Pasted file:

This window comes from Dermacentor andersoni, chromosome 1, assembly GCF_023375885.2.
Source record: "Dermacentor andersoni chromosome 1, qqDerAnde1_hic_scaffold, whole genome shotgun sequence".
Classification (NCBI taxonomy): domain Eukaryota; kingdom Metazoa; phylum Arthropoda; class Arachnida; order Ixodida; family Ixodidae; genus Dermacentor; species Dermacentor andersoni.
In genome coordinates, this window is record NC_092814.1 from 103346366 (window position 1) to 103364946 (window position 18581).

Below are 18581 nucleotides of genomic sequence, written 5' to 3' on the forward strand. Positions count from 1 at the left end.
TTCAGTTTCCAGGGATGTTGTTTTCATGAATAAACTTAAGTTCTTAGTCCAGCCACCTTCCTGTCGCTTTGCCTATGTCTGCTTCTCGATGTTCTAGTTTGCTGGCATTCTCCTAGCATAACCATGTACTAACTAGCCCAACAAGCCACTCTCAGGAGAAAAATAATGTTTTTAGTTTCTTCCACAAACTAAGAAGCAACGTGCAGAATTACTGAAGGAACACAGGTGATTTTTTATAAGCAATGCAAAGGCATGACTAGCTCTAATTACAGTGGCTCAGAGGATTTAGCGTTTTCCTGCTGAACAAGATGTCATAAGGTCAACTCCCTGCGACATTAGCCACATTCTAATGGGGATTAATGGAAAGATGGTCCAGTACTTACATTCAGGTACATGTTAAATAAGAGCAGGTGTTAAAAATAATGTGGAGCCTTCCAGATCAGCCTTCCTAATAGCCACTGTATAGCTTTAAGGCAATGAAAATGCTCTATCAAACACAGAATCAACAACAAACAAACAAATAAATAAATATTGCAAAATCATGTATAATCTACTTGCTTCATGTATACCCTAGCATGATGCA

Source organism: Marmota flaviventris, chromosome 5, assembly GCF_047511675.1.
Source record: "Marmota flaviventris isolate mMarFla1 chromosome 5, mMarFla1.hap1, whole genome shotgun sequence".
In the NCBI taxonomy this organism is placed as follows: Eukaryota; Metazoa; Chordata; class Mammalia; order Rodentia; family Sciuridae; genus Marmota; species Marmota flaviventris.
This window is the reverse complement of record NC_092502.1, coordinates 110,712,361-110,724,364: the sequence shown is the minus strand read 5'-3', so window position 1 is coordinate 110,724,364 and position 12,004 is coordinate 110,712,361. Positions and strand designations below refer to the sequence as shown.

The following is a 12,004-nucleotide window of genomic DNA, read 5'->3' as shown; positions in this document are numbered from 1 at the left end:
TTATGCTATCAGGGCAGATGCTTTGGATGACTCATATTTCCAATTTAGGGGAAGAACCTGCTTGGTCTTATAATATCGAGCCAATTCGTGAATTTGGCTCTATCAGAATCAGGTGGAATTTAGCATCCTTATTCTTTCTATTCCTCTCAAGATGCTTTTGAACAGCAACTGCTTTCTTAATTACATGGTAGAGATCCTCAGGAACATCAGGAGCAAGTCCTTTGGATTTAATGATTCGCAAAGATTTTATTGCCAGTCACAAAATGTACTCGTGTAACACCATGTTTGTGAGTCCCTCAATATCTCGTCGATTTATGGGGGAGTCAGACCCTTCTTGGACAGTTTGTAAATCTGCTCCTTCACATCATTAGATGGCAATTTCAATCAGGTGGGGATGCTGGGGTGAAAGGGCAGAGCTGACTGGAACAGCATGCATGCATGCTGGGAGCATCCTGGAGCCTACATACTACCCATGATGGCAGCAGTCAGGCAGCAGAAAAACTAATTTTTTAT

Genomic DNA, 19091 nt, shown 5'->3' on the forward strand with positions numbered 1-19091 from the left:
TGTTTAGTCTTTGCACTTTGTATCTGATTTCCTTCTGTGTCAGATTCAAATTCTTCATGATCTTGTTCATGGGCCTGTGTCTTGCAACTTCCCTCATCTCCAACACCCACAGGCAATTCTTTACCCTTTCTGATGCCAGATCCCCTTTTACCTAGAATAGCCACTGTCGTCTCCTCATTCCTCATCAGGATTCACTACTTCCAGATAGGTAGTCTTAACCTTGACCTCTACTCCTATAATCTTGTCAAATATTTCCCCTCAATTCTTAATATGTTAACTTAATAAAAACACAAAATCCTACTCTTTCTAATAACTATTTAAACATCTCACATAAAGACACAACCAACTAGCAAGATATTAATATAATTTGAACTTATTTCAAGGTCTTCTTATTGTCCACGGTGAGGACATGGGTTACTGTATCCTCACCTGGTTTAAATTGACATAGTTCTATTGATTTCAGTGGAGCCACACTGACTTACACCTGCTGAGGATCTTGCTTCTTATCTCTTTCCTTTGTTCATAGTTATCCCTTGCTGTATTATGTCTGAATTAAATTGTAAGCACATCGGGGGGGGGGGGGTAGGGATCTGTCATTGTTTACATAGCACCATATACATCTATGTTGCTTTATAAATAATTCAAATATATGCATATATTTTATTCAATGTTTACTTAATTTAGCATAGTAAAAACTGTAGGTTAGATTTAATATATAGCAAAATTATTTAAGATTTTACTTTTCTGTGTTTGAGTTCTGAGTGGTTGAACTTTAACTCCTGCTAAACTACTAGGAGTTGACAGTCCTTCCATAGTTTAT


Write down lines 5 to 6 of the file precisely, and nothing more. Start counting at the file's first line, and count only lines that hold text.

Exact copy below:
Below are 18581 nucleotides of genomic sequence, written 5' to 3' on the forward strand. Positions count from 1 at the left end.
TTCAGTTTCCAGGGATGTTGTTTTCATGAATAAACTTAAGTTCTTAGTCCAGCCACCTTCCTGTCGCTTTGCCTATGTCTGCTTCTCGATGTTCTAGTTTGCTGGCATTCTCCTAGCATAACCATGTACTAACTAGCCCAACAAGCCACTCTCAGGAGAAAAATAATGTTTTTAGTTTCTTCCACAAACTAAGAAGCAACGTGCAGAATTACTGAAGGAACACAGGTGATTTTTTATAAGCAATGCAAAGGCATGACTAGCTCTAATTACAGTGGCTCAGAGGATTTAGCGTTTTCCTGCTGAACAAGATGTCATAAGGTCAACTCCCTGCGACATTAGCCACATTCTAATGGGGATTAATGGAAAGATGGTCCAGTACTTACATTCAGGTACATGTTAAATAAGAGCAGGTGTTAAAAATAATGTGGAGCCTTCCAGATCAGCCTTCCTAATAGCCACTGTATAGCTTTAAGGCAATGAAAATGCTCTATCAAACACAGAATCAACAACAAACAAACAAATAAATAAATATTGCAAAATCATGTATAATCTACTTGCTTCATGTATACCCTAGCATGATGCA